Gather and make available books about shape, for example, Icky Bug Shapes, by Jerry Pallotta; Shape by Shape, by Suse Macdonald; Captain Invincible and the Space Shapes, by Stuart Murphy (math start); A Circle Here, A Square There, by David Diehl.
Gather and make available books related to Kandinsky, for example, The Girl Who Heard Colors, by Marie Harris; The Noisy Paint Box: The Colors and Sounds of Kandinsky's Abstract Art, by Barb Rosenstock; Wassily Kandinsky, 1866-1944: The Journey to Abstraction, by Ulrike Becks-Malorny
Download the Shapeposter available on this website.
Read one of the shape books and refer to the shape poster to introduce the idea of shapes to students.
Invite students to point out shapes they see in the classroom. Make 2 columns on the chart paper – one for geometric shapes and one for organic shapes. Record students' contributions on the chart paper making a small doodle drawing to represent the object along with the word for it.
Introduce Wassily Kandinsky. Read the The Noisy Paint Box, or share a few points about the artist. - born in 1866 - Russian artist - had a special gift called synaesthesia cognate - a condition that meant when he heard a sound he also saw a particular colour - he used colours and shapes in his abstract paintings to express feelings and music - he painted the first non objective painting called the First Abstract Watercolour, 1910 - he thought each shape created specific feelings – square caused calm feelings; triangle caused aggressive feelings; circle caused heavenly feelings.
View and discuss the painting, Colour Study, Squares with Concentric Circles focussing on the shapes and colours Kandinsky used. Talk about how the painting makes students feel, and why.
Introduce the challenge.
Use resist technique to create patterns with concentric geometric shapes.
Use colour to express your feelings.
Explain your process.
Express opinions about the artworks.
Make sure everyone understands the challenge.
Establish success criteria with your students. For example, I know I am successful when I have: - drawn concentric shapes - used colours to show my feelings - applied a heavy layer of oil pastel so the resist technique is effective - kept the paper in good condition
Guide students through the steps in this project.
Encourage them to share ideas and to learn from each other.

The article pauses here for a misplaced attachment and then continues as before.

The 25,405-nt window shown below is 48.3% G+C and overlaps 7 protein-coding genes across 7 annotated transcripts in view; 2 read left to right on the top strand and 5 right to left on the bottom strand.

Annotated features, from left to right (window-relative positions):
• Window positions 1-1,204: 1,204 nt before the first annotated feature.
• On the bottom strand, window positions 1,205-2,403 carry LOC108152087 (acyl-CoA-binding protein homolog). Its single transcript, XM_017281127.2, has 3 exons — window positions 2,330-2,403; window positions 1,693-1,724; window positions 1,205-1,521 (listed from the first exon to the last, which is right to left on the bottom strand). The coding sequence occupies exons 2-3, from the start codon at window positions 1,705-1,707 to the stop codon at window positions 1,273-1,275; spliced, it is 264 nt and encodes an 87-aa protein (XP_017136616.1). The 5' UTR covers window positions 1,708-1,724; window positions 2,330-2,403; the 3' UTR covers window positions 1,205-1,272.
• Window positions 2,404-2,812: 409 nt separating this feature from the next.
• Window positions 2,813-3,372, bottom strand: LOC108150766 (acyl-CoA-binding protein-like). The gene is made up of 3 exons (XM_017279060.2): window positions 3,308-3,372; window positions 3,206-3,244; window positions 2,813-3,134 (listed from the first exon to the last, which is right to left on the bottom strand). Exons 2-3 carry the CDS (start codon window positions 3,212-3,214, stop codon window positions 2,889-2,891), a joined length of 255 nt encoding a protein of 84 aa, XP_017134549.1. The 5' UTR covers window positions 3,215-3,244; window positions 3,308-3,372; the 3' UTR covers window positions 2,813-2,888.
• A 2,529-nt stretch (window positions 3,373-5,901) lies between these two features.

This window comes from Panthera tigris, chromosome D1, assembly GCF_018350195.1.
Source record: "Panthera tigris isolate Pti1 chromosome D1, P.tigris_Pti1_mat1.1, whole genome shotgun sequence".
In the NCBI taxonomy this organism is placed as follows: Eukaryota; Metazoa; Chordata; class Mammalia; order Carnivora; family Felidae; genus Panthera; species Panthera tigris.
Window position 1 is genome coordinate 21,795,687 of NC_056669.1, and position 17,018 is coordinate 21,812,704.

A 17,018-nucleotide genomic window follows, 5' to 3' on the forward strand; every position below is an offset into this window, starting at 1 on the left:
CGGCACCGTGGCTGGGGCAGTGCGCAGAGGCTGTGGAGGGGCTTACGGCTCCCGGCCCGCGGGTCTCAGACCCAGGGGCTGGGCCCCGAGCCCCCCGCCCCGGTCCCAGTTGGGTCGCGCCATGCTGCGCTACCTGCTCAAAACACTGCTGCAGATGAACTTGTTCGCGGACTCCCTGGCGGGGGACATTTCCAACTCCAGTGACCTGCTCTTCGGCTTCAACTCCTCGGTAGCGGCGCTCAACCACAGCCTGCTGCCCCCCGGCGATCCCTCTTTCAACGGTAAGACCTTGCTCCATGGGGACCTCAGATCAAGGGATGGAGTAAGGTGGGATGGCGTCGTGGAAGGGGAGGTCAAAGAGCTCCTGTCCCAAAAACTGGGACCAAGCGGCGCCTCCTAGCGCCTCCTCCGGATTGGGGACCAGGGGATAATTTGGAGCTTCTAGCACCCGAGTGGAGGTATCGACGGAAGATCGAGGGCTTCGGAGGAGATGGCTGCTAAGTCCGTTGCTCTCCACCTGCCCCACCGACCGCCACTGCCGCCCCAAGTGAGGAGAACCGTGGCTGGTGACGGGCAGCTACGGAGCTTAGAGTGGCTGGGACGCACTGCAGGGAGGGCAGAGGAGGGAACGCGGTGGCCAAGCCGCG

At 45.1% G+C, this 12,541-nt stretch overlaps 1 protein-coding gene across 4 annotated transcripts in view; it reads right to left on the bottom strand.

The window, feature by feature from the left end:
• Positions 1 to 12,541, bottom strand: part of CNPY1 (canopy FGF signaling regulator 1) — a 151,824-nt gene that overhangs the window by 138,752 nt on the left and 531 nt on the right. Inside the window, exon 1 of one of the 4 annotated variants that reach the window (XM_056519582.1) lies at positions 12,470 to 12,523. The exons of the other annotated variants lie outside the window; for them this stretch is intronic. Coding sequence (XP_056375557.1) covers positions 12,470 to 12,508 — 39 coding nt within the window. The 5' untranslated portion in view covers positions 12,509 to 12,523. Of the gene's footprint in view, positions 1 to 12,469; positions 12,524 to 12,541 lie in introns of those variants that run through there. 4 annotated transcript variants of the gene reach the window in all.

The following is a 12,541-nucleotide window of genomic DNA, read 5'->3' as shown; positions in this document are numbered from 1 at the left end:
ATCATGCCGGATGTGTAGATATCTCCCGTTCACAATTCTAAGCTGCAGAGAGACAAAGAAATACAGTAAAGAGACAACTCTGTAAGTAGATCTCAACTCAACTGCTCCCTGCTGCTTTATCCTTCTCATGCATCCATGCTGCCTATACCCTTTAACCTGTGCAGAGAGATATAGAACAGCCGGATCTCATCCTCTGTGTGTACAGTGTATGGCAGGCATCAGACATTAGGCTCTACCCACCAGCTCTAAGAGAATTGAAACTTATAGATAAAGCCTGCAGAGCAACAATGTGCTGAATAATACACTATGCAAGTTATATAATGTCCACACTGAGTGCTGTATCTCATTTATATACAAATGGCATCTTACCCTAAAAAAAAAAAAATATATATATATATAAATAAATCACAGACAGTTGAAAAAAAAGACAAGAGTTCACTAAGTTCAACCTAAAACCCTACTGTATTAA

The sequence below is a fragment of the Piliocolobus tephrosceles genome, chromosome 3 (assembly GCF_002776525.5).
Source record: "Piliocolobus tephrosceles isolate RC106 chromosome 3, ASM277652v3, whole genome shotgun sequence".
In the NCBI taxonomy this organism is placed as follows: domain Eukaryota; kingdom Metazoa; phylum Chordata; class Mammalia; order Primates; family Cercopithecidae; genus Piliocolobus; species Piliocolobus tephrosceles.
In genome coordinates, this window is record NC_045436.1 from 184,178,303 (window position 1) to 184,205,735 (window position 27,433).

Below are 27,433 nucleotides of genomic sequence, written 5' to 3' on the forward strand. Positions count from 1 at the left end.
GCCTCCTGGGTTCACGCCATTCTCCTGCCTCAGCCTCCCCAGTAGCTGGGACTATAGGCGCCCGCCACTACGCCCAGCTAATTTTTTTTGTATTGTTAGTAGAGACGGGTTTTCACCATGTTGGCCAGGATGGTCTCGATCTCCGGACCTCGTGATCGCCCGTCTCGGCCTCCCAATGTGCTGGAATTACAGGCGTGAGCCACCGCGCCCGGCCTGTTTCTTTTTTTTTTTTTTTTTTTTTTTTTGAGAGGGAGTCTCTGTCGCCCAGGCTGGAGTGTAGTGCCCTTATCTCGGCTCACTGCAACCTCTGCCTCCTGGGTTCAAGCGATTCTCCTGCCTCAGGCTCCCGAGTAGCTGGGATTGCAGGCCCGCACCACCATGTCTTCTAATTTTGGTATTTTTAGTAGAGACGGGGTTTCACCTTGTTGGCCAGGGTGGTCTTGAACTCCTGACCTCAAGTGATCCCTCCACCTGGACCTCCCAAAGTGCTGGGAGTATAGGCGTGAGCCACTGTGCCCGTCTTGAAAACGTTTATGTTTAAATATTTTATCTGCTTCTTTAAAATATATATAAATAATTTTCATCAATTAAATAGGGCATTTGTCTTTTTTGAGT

Provide individual assistance and encouragement.
Once all the pictures are complete display them for a group discussion.
During the discussion include references to: - colours - How do the colours make you feel? - expression - How do the colours contribute to the feelings you wanted to express? - technique – How did you make sure the paint resisted the oil pastel? How does the way the paint is applied contribute to the emotions expressed in the picture?
Ask students to think of different ways they can use their art piece to demonstrate ideas they have learned in mathematics. For example, - graphing – Create a class graph showing the number of circles and squares used in the class. - creating addition questions – Create a class chart with lots of student generated addition questions based on the art works, for example, number of times you used each colour; number of people who used more than 2 circles; etc. - creating and reading patterns.
Display student’s art in the classroom or hall.
Observe students as they work – thoughtful focus, discriminating, seeking more information, elaborating, experimenting.
Observe students as they discuss their designs – speaks with a clear voice, looks at audience while speaking, points to areas in the design, provides accurate information, answers questions from the audience effectively.
Observe students as they listen – looks at presenter, asks effective questions, supports ideas with evidence found in the artwork.
Use a checklist to track progress. (Downloads - Kandinsky_tracking.pdf)
Have students use the self-assessment form to evaluate their work. (Downloads - Kandinsky_self-assessment.pdf)